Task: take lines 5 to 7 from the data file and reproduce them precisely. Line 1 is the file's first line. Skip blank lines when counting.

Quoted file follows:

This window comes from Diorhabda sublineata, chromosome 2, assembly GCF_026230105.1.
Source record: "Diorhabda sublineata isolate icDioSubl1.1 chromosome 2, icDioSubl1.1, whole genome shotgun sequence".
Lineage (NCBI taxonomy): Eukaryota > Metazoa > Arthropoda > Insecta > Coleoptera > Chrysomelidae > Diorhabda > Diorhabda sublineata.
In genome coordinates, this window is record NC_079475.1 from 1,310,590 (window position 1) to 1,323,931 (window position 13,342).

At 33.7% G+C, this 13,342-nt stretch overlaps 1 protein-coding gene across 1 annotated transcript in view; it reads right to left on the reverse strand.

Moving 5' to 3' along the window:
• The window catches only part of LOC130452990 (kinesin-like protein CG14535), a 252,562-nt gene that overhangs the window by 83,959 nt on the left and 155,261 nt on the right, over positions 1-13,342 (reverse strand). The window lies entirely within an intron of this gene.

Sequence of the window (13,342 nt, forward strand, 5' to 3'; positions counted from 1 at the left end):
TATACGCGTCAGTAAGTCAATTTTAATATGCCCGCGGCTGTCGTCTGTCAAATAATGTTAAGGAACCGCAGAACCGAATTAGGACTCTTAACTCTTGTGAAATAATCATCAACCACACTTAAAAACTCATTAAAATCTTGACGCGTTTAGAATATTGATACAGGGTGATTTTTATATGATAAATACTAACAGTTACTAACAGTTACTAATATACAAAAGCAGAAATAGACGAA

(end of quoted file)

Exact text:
At 33.7% G+C, this 13,342-nt stretch overlaps 1 protein-coding gene across 1 annotated transcript in view; it reads right to left on the reverse strand.

Moving 5' to 3' along the window:
• The window catches only part of LOC130452990 (kinesin-like protein CG14535), a 252,562-nt gene that overhangs the window by 83,959 nt on the left and 155,261 nt on the right, over positions 1-13,342 (reverse strand). The window lies entirely within an intron of this gene.